Cheesecake, Not Don Y's 5 hour
On 5/17/2016 6:44 PM, Ed Pawlowski wrote:
If using canned cherries or crushed pineapples, place them on the
crust before adding the cream cheese filling. (Don Y reduces his
filling, probably a good idea)
No! The pineapple reduction is the most tedious part! It's an hour
and a half standing over the stove with your hand continuously stirring
a hot, sputtering mixture!
Things done that way make for superior results though. I can't stand that long
anyway, but I may try it at least a partial reduction, next time.
Trust me, it is *grueling*! You have to boil off the excess liquid.
So, "steam". You have to stir virtually constantly (lest the
sweet mess carmelize to the pan) so your hands are right over
that hot/steamy mess. Which also means you can't "wander off".
And, it invariably sputters and spits gobs of hot, sticky goo onto
Over the years, I've learned to do this hotter -- to cut down the
time involved (*to* 90 minutes! : ) but at the cost of having to
deal with the hotter environment for my hands.
(I don't wear gloves when working around the house; I sure as hell
won't when baking!)
And, of course, it also means you have to let the stuff cool for a long
time before placing it on the crust.
My crust is very thin/flimsy (egg/butter/flour/sugar/bakpwdr) -- just
a token layer to keep the fruit from sticking directly to the glass
baking dish. So, when the fruit is thickened, it is relatively easy to
poke through the crust layer while trying to spread the "jam".
I freeze, then slice and place in individual waxed paper "cups"
(so the individual pieces can be easily separated from each other),
then freeze (again) until hard, transfer to a foil covered piece of
cardboard and slide into a covered box (that I have previously rescued
or built) -- just to get it to whomever's home. Hence the added hour.
Never thought about freezing it. Making the large is only a few minutes more
than the small version and we'd have some a few weeks later.
In my case, making "large" lengthens the time for the crust and fruit
reduction. So, a project that is already long gets even longer
(I tend to make cheesecakes in batches of 2 or 4 so its a LOT of time
in the kitchen in a relatively short period)
I "need" it frozen to get it out of the baking dish intact as it
will be traveling to *somewhere* -- across the street or across
the state (e.g., I'll be making one for a buddy to bring to his mom
in Colorado for her upcoming 97th bday). My baking dish has vertical
sides (not sloping sides) and sees lots of use for other baked
goods, etc. So, I'm not willing to tie it up waiting for people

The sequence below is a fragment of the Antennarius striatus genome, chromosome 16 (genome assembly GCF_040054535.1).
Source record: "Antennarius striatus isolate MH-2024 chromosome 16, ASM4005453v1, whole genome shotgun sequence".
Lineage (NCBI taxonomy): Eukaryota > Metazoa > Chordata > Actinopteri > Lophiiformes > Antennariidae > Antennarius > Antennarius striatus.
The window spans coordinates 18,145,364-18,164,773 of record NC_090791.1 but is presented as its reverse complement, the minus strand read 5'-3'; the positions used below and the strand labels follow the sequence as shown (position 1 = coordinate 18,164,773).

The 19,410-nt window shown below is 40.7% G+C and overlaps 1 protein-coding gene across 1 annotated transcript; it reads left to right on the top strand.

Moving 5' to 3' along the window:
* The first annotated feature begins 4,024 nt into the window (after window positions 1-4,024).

to remove a slice at a time from the dish. Freezing it (AFTER
letting it cool in the oven, then on a wire rack, then in the
refrigerator) lets me cut nice clean slices and transfer them
onto/into wax paper "cups"/wrappers (so they don't stick together
and can be easily lifted off a serving tray). As the crust is
so thin, it also helps to be able to SCRAPE the slices out of the
dish and keep that thin butter/flour layer intact, under the fruit.
I can then put the slices on an improvised "cookie sheet"/serving
tray (just a sheet of heavy cardboard wrapped in aluminum foil).
And, slide that into a packing box to ensure nothing manages to
"touch" the tops of the slices (even frozen, any contact is obvious
when the pieces are extracted). In the past, I'd tried putting
toothpicks in the pieces to hold a layer of saran wrap off of
their tops. This didn't work. Hence the idea of letting the BOX
protect them and just wrapping the entire box!
If its "traveling far", then the box sits in the very bottom of the
freezer chest for a few days before "delivery".
As the packing box isn't really air tight (despite wrapping it with
foil and saran wrap), its not suitable for long term storage.
So, when I make one for SWMBO, I move the pieces into small Tupperware
containers (e.g., 4 to a 6-in-sq container).
She has trained herself to remove two at a time (instead of just one!).
It takes a fairly long time to defrost. And, she's not disciplined
enough to just sit and WATCH it. So, picks at the still frozen FIRST
piece, trying to chip off little frozen chunks. This keeps her
busy and somewhat satisfied while the SECOND piece manages to thaw...
[The idea of taking it out the night before doesn't work; she'd want
to EAT it the night before! : ]
I used to make these for a friend and his wife. She used to get up
in the middle of the night -- allegedly asleep -- and help herself
to a piece out of the refrigerator, leaving a mess on the kitchen
counter for him the next morning. And *deny* doing it (sleep-eating?)
When I laughed at this explanation (thinking it an elaborate
rationalization for indulging in an unhealthy behavior), he assured me
that she is, in fact, asleep at these times. He's been awake and
watched her attack various sweets in this way!